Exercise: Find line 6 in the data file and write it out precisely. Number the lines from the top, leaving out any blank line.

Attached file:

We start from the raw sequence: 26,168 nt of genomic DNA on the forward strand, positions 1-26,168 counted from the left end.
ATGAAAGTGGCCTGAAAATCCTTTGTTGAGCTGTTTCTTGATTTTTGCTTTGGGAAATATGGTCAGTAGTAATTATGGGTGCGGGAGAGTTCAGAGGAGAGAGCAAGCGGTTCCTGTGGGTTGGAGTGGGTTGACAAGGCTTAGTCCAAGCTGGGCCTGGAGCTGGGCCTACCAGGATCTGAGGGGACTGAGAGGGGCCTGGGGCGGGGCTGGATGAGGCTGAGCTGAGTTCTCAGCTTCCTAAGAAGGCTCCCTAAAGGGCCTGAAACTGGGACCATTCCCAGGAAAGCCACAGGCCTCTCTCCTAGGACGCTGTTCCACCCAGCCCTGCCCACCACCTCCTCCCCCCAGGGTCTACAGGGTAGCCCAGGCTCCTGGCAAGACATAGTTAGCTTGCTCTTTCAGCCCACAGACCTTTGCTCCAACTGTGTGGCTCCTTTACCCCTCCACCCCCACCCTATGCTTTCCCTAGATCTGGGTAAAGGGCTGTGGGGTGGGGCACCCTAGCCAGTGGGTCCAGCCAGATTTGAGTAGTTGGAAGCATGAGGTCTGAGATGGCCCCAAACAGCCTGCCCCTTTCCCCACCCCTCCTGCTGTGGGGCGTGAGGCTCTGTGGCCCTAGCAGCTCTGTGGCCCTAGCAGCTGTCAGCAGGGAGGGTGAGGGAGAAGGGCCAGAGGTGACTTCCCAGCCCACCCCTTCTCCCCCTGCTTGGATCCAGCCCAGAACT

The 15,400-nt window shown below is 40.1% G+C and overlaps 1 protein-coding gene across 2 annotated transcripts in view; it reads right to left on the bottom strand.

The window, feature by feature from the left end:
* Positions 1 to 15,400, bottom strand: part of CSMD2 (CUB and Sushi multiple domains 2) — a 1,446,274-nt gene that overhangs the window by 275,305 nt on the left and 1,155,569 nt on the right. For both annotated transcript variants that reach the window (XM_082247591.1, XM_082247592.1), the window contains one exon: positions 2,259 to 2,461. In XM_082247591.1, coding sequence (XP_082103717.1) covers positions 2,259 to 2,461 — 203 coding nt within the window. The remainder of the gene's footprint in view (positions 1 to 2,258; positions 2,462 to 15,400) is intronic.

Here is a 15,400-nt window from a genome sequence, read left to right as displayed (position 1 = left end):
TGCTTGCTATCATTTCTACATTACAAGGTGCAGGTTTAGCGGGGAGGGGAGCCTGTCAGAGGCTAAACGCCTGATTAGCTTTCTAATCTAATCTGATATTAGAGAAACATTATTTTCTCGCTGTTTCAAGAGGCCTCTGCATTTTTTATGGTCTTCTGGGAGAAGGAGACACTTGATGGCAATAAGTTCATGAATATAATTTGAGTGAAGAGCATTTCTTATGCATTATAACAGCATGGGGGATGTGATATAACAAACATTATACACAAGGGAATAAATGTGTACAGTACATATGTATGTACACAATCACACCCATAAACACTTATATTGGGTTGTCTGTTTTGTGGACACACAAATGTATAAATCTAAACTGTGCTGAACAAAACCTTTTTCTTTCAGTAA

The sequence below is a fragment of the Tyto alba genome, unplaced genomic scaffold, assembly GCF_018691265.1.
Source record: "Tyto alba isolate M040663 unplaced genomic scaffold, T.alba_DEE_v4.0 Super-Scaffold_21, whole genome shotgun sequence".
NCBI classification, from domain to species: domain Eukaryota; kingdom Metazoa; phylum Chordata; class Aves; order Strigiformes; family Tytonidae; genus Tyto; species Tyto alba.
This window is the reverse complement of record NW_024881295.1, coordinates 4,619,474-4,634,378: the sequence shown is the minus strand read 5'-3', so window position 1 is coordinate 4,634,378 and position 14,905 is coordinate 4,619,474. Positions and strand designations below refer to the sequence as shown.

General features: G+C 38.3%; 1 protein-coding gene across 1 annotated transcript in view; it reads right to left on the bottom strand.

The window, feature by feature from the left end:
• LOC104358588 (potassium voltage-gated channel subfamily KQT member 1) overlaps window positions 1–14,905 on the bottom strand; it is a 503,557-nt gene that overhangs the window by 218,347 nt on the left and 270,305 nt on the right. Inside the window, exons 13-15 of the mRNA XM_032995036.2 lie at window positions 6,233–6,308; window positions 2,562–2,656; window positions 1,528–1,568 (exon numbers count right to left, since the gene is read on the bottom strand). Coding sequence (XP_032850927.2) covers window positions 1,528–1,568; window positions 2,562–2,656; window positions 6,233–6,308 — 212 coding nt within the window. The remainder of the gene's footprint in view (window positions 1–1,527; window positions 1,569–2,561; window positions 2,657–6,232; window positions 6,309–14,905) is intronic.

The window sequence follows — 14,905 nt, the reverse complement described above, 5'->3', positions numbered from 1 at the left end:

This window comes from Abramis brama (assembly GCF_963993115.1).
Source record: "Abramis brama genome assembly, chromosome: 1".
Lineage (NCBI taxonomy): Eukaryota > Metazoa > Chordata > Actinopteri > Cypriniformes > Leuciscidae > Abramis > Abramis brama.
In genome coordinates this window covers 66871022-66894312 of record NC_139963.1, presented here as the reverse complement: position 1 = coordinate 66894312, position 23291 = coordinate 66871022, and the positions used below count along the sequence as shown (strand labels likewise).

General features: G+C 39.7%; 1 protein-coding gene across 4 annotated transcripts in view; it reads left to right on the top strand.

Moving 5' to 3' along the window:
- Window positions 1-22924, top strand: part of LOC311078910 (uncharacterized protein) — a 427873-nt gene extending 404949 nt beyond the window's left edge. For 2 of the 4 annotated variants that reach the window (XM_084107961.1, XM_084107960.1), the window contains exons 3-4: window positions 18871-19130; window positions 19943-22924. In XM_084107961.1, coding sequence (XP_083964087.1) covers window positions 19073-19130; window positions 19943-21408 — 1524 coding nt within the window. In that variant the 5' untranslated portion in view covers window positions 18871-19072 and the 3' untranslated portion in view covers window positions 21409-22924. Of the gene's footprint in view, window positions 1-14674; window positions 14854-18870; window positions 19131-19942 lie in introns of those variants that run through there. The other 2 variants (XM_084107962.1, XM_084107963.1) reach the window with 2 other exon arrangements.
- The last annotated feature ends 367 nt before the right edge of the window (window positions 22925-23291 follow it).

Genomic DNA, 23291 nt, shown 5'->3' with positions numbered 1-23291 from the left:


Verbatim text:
Here is a 15,400-nt window from a genome sequence, read left to right as displayed (position 1 = left end):